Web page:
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Spain wants to retake lead in renewable energy - 18th December

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The former 2007-2008 renewable energy global champion, Spain wants to make up the ground it lost during the economic crisis when it reversed its policy slashing subsidies and decimating the sector.

The sharp economic downturn that followed the collapse of a decade-long property bubble in 2008 put the brakes on the development of renewable energy as the government scaled back support.

"2015 marks the lowest point in the development of renewables in the past 20 years in Spain," said Spanish Wind Energy Association policy director Heikki Willstedt.

"Spain must make up for lost time and fulfil its goals for 2020," she added.

Willstedt recalled that Spain is committed to meeting 20% of its energy needs through renewables by 2020, compared to the current 15%.

Spain's ruling conservative Popular Party has presented proposals to restart the wind power sector but has not yet outlined its plans for solar energy.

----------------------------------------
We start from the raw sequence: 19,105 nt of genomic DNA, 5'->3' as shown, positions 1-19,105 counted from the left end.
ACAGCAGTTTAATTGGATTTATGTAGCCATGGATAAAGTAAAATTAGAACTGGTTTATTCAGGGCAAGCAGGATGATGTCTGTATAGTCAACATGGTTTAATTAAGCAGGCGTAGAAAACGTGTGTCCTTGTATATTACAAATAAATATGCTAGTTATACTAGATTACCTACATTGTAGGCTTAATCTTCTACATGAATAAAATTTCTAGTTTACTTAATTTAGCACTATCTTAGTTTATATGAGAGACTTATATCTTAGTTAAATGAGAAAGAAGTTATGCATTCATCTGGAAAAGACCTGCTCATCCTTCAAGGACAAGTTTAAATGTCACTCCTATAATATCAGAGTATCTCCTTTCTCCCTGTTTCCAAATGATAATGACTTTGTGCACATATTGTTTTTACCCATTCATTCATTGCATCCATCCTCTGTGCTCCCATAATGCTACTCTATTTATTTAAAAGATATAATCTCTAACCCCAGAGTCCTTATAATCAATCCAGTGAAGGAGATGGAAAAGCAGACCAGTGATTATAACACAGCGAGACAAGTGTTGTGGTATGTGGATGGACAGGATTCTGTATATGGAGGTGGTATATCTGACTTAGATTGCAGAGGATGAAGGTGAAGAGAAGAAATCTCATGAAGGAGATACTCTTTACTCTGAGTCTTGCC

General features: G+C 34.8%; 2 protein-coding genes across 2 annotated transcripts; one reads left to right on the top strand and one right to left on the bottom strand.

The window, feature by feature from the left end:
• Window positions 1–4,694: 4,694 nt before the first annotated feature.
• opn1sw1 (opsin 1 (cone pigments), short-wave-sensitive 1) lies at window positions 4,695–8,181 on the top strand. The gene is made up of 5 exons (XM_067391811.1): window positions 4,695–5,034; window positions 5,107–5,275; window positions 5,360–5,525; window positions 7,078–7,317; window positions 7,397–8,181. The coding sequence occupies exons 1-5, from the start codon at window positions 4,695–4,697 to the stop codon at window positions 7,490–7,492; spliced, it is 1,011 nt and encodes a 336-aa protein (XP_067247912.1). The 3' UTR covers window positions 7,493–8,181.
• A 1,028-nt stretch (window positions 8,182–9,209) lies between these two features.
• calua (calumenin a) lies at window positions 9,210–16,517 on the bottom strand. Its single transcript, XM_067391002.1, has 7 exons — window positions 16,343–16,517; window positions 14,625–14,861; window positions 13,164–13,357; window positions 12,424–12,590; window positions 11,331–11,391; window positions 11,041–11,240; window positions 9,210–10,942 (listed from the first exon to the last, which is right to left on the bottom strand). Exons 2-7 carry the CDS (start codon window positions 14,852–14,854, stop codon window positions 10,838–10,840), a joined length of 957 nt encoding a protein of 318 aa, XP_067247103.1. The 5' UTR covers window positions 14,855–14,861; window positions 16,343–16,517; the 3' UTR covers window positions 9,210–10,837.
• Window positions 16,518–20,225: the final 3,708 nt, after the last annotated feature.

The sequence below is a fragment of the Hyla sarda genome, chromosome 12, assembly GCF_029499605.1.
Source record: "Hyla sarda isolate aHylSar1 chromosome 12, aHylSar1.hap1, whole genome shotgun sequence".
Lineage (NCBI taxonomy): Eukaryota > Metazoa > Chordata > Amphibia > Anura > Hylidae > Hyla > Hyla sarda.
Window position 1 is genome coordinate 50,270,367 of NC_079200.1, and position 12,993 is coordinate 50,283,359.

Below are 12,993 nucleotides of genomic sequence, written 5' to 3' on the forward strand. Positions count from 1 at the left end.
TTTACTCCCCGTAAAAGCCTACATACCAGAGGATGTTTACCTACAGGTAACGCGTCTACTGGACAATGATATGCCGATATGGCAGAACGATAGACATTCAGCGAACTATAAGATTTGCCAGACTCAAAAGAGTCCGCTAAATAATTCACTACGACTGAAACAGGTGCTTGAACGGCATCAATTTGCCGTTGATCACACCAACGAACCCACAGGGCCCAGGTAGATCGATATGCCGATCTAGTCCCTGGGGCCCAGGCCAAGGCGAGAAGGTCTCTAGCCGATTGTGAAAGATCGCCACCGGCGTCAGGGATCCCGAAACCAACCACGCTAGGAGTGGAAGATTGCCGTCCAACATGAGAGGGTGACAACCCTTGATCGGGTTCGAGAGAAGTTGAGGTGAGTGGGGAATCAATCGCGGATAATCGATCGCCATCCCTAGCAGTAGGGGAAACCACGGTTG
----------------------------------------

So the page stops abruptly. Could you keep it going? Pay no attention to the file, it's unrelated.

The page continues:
Prime Minister Mariano Rajoy vowed at the World Climate Change Conference 2015 (COP21) in Paris on November 30 to table a "law on climate change" if he is re-elected, after having complained for a long time that renewable energy is too expensive.

Spain has maintained companies "with significant know how" in the area such as Gamesa which survived the economic downturn by expanding abroad, mainly in Latin America.

The country is still the fifth largest producer in the world of wind power and the third biggest exporter.

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